Idaho Health & Welfare orders ‘Friday furloughs’
BOISE – All Idaho Health and Welfare offices except state hospitals will close at noon every other Friday through the end of June, so the state can save money by sending workers home early without pay.
Notice of the cost-cutting effort was sent to all of the department’s employees Monday afternoon, shortly after Gov. Butch Otter proposed an additional 1.6 percent holdback on the current year’s state budget. The “furlough Fridays,” as the employees are calling them, start Jan. 22.
The department has nearly 3,000 employees, but 85 percent of its budget goes to benefit payments. Already, in holdbacks over the past two years, Health and Welfare has trimmed its operating expenses to just 6 percent of its budget, said department spokesman Tom Shanahan, cutting things like travel and training until all that was left was office leases, utilities and hospital operations. That left personnel costs – 9 percent of the department’s budget – as the last possible place to cut.
“There was really no place to go,” Shanahan said. “The sad part is if you look at the record caseloads we’re seeing, it’s really difficult because we’re stretching our staff. … We’re seeing record caseloads in many areas. It’s not slowing down.”
Otter sees the furloughs as appropriate, said his press secretary, Jon Hanian. “We, I think, knew that there was going to be a mix of these type of measures, and obviously we’re beginning to see that,” Hanian said. “We’re trying to get through this difficult time as best we can, while doing the least amount of damages to the services we have.”
Rep. George Sayler, D-Coeur d’Alene, who serves on the House Health and Welfare Committee, said, “It’s probably preferable to cutting out programs or services entirely. At least the opportunity for the service will still be there, it’ll just be more difficult to access it, I guess. It’s unfortunate for the employees.”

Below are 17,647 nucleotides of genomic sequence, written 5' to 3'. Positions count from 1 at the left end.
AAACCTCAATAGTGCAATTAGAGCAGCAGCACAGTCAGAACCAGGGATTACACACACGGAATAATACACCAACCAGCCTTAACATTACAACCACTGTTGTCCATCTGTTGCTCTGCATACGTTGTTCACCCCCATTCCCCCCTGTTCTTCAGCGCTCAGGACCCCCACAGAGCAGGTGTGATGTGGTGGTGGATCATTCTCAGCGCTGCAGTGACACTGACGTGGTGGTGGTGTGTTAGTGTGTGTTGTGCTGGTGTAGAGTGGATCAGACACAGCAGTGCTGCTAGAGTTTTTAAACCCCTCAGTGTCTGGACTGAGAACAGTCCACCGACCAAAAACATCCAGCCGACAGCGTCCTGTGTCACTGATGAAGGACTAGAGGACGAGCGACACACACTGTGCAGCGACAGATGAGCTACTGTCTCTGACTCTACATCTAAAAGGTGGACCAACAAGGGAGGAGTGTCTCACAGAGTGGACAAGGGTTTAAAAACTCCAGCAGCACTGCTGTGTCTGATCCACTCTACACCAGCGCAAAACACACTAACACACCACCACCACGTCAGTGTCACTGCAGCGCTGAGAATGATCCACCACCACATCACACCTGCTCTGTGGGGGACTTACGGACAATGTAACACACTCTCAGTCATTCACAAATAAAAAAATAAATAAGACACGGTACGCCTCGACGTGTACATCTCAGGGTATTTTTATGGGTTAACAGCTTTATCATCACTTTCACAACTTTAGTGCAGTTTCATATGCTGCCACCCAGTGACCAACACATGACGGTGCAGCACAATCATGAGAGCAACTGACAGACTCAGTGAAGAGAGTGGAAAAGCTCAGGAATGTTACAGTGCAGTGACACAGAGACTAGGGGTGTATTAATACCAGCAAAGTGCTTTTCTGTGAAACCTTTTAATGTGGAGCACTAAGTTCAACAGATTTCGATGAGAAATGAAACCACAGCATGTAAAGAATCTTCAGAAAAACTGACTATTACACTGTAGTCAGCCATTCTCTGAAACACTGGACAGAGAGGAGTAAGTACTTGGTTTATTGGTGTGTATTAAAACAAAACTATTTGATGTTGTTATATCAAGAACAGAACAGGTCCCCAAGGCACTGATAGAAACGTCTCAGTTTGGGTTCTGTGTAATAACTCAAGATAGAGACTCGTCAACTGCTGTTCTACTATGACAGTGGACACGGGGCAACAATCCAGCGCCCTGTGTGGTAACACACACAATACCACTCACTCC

In an article published in the department’s internal newsletter Director Dick Armstrong said, “The cold reality is we cannot continue to provide the same level of service with these personnel reductions. We are going to have to close our offices every other Friday afternoon for the remainder of the fiscal year to meet the objective.” He added, “There are details to work out, for there will have to be some exceptions to the office closure furloughs, such as at our institutions. But the majority of our workforce should begin planning now to take four hours of furlough every other Friday afternoon.”
Shanahan said the 380 workers at State Hospital North, State Hospital South and the Idaho State School and Hospital can’t take furloughs, “because we have minimum staffing criteria for those facilities.”
Health and Welfare operates regional field offices in each of the five Panhandle counties, offering an array of services, including food stamps, child protection services, mental health care for adults and children, nursing home assistance and foster care licensing.
And even with all the worker furloughs, the savings won’t be enough to meet the full midyear holdback Health and Welfare expects to face under the governor’s budget proposal – $1.6 million in state general funds – and additional savings will have to be found. Because state funds that Health and Welfare spends are matched by federal money, the cut also will mean a $900,000 cut in federal funding to the department, for a total hit of $2.5 million this year.
Beyond the current year, additional cuts are likely in the next fiscal year that begins July 1, but Shanahan said the department doesn’t yet know whether they’ll translate into more furloughs.
House Health and Welfare Chairwoman Sharon Block, R-Twin Falls, said, “The option which has been chosen with the furloughs, I think, is a better alternative than letting a lot of the employees go. We’re trying to do our best to meet the challenges this year with the economy as it is. Hopefully, it’s going to turn around. Furloughs are something we can easily change.”